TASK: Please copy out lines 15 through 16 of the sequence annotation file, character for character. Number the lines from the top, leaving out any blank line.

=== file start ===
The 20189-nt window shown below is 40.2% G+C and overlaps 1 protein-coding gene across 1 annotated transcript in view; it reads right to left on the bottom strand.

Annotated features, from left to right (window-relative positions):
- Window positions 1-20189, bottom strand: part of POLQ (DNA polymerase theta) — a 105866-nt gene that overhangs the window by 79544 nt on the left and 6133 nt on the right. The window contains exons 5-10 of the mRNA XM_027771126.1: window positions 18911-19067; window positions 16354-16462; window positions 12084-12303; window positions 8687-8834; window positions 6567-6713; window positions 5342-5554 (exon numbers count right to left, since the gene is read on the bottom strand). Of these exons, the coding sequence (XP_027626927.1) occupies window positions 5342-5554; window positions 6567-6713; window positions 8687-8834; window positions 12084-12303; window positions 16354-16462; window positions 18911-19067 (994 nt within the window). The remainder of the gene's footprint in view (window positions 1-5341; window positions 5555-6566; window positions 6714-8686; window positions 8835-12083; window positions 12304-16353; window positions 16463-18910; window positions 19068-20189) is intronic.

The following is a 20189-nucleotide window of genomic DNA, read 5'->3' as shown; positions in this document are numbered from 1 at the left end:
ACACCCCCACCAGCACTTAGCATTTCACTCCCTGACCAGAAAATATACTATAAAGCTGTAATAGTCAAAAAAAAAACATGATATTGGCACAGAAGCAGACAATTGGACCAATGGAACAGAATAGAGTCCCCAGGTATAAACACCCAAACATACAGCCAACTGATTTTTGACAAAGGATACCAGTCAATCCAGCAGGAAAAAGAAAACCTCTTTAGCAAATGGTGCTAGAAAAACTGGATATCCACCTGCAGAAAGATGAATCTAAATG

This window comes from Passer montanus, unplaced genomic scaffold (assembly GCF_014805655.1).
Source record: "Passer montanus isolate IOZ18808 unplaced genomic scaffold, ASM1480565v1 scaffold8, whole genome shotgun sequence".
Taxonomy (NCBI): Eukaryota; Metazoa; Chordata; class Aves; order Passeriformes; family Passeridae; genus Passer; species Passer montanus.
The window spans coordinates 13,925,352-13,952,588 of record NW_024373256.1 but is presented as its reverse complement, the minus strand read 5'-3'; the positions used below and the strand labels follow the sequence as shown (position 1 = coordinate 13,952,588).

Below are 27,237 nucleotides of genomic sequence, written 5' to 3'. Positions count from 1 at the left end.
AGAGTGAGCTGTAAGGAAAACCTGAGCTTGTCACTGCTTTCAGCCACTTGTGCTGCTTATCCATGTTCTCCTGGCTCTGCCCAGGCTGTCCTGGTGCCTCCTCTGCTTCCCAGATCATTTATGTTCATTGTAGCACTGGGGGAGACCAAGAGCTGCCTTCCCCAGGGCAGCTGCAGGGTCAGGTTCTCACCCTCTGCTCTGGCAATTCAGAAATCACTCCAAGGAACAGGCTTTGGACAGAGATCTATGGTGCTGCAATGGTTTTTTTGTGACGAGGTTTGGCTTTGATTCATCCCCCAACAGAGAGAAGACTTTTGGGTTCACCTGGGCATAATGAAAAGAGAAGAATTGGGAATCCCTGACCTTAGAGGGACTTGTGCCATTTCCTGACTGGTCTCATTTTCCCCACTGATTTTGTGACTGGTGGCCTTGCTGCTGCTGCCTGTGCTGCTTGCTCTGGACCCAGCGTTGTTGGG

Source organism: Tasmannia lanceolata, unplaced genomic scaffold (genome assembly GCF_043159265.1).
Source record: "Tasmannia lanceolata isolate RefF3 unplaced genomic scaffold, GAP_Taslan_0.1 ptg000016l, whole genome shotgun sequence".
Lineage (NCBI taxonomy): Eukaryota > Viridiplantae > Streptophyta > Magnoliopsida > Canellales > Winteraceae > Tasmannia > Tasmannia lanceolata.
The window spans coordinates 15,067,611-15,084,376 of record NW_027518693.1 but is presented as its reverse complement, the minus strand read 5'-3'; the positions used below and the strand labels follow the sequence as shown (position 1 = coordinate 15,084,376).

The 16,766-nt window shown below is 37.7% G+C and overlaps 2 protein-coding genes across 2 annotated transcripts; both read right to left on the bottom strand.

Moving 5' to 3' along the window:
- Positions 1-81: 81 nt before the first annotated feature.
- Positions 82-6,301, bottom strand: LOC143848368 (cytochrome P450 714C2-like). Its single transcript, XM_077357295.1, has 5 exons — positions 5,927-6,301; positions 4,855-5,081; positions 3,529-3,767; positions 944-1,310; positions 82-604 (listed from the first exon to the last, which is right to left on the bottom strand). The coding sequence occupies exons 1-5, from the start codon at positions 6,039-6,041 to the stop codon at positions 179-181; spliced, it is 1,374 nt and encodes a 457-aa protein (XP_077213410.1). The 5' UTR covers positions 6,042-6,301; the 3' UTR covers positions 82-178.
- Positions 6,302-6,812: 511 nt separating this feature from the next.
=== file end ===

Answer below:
The window spans coordinates 15,067,611-15,084,376 of record NW_027518693.1 but is presented as its reverse complement, the minus strand read 5'-3'; the positions used below and the strand labels follow the sequence as shown (position 1 = coordinate 15,084,376).

The 16,766-nt window shown below is 37.7% G+C and overlaps 2 protein-coding genes across 2 annotated transcripts; both read right to left on the bottom strand.